Ann Kirkpatrick (AZ-02)

Kirkpatrick voted against cap and trade and closing the prison at Guantanamo Bay, a measure that failed by a single vote. A deficit hawk and supporter of a balanced-budget amendment, Kirkpatrick nonetheless joined Republicans to extend the Bush tax cuts, and railed against Wall Street greed while voting against the Dodd-Frank financial regulation bill. Years later, she voted to weaken them.

She’s also been an implacable foe of environmental regulations, opposing the EPA’s attempt to regulate greenhouse gases and supporting a controversial Arizona mining project that environmentalists fear would wreak havoc on the local environment. This year, Kirkpatrick came out against the project at a candidate forum, before immediately walking back her opposition after the event, claiming she had “misheard” the question. This was the same forum in which she puzzlingly called Medicare for All a “massive tax cut” for corporations.

Jason Crow (CO-06)

Jason Crow, a lawyer and veteran of Iraq and Afghanistan with a prominently displayed young family, would seem the platonic ideal of the DCCC’s new crop of Democrats, which is probably why minority whip Steny Hoyer tried to nudge one of his challengers out of the primary, explaining that the party had decided to back Crow “very early on.” Crow made a much-touted pledge not to accept corporate PAC money and came out hard against his Republican opponent for “the tens of thousands of dollars that he has taken from the gun lobby,” charging that “he does nothing because of the money that he takes and the people that he’s loyal to.”

So where does Crow get his money? His top contributor by far is Holland & Hart, the law firm at which he is a partner, and which also happens to do lobbying for a wide variety of corporate clients, such as the American Gaming Association, and a host of mining and fossil-fuel companies. In an added twist, it turns out that the firm lobbied against gun-control measures following the Aurora shooting (which took place in the district) on behalf of the National Shooting Sports Foundation and firearm accessory maker Magpul Industries. He also received $5,400 from Bain Capital, which Democrats considered the most evil company on the planet when it was politically convenient.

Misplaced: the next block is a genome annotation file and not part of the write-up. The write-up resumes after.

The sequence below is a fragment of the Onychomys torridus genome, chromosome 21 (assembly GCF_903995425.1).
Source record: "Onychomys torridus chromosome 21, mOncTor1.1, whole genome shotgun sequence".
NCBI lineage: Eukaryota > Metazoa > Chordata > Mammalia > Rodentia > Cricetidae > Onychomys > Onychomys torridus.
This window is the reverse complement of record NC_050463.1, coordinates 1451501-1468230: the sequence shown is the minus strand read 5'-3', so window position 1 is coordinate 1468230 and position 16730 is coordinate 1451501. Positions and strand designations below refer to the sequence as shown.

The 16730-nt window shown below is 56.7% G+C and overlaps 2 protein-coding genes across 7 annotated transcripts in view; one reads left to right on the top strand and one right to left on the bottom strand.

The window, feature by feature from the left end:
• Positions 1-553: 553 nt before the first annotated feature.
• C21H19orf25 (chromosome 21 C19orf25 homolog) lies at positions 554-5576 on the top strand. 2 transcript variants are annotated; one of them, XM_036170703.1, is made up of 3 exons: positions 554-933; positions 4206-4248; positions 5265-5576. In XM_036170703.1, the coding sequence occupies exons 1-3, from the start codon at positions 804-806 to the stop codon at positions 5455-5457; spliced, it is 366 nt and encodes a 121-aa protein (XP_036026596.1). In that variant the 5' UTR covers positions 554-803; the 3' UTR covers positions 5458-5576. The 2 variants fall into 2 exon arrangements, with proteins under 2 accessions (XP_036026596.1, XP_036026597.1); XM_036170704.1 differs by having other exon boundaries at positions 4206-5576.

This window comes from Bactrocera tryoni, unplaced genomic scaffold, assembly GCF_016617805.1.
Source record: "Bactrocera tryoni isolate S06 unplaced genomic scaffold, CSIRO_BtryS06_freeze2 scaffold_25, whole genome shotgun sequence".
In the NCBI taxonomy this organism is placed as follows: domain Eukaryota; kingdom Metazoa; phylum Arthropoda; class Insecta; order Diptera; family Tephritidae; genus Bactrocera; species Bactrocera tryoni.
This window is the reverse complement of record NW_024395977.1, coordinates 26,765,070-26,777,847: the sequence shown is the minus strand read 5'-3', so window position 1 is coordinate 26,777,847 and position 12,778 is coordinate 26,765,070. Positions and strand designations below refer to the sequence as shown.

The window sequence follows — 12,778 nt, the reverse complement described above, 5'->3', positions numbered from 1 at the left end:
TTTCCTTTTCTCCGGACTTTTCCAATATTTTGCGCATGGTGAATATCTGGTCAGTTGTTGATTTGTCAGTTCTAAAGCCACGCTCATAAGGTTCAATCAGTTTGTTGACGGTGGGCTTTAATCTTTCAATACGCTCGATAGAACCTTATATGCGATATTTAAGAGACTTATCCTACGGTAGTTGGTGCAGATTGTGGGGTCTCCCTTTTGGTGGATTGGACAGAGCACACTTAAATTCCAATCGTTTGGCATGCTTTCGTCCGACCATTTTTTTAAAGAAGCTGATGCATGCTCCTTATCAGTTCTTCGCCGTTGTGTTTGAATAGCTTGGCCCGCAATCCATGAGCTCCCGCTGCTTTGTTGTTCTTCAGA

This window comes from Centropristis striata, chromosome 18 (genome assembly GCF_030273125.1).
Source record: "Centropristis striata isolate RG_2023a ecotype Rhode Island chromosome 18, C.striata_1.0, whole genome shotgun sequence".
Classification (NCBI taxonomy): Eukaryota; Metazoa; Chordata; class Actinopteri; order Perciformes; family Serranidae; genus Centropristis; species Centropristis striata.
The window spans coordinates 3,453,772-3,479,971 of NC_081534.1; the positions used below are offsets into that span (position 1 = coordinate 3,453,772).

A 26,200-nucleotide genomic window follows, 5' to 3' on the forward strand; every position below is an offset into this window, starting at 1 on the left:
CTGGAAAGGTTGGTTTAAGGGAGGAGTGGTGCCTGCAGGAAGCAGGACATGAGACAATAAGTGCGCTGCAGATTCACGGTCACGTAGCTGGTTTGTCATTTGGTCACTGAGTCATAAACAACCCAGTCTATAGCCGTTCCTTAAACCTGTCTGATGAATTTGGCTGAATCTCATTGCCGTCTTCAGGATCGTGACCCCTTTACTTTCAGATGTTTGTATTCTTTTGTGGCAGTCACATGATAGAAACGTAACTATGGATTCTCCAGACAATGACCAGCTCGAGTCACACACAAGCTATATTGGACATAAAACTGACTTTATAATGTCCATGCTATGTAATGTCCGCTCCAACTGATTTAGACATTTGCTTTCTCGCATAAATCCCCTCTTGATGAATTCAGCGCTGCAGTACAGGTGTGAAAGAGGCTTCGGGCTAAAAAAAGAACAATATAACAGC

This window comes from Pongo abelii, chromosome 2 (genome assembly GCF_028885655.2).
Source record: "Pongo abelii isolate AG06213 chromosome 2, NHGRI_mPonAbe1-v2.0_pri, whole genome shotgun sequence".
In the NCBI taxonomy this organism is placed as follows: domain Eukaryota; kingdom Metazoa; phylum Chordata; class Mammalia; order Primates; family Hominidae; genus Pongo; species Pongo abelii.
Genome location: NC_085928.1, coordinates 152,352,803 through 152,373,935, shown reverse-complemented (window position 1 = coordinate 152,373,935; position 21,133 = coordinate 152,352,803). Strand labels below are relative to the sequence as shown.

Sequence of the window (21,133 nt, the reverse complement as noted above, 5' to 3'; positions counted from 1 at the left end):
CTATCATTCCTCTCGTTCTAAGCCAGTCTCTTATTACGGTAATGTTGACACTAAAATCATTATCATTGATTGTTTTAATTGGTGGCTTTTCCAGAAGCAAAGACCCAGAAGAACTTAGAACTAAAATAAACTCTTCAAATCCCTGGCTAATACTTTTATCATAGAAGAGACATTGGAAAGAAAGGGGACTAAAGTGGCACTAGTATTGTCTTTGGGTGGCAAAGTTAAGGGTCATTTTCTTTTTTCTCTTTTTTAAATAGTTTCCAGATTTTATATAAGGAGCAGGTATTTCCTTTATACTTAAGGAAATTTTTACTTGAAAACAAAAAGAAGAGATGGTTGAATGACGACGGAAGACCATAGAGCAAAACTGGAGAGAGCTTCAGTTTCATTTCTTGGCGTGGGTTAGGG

You can decide for yourself if taking money from a firm that lobbies for corporate clients makes a mockery of Crow’s pledge or not. But it’s worth noting that during Crow’s time at the firm he defended a predatory payday-lending firm and a fossil-fuel company charged with killing migratory birds. As for what Crow actually stands for, good luck finding out: his “values” page is mostly strategically vague twaddle that seems more focused on shoehorning in references to his military service than talking about specifics.

Paul Davis (KS-02)

Like many on this list, Davis is also running on gun control, but it’s not clear he’s best positioned to do so. During his twelve years in the Kansas House of Representatives, Davis voted to bar cities and counties from regulating firearms (and helped override the governor’s veto to do so), supported a bill that blocked federal regulations on firearms made and owned in the state, and voted to forbid the use of state funds for lobbying on gun regulations, earning him a respectable B rating from the NRA in 2014.

As DCCC literature itself trumpets, he’s “built a strong, centrist brand” in the state, which means he’s supported some conservative measures (drug testing welfare recipients, cutting more than $1 billion in spending during the recession, reducing the corporate tax rate) even as he’s taken laudable positions (supporting abortion rights and marriage equality while opposing the expansion of coal plants, various anti-union bills, and cuts to teacher job protections and unemployment benefits). The DCCC is betting that this-- along with Davis’s fundraising prowess-- will be enough to secure him the conservative district he’s running in.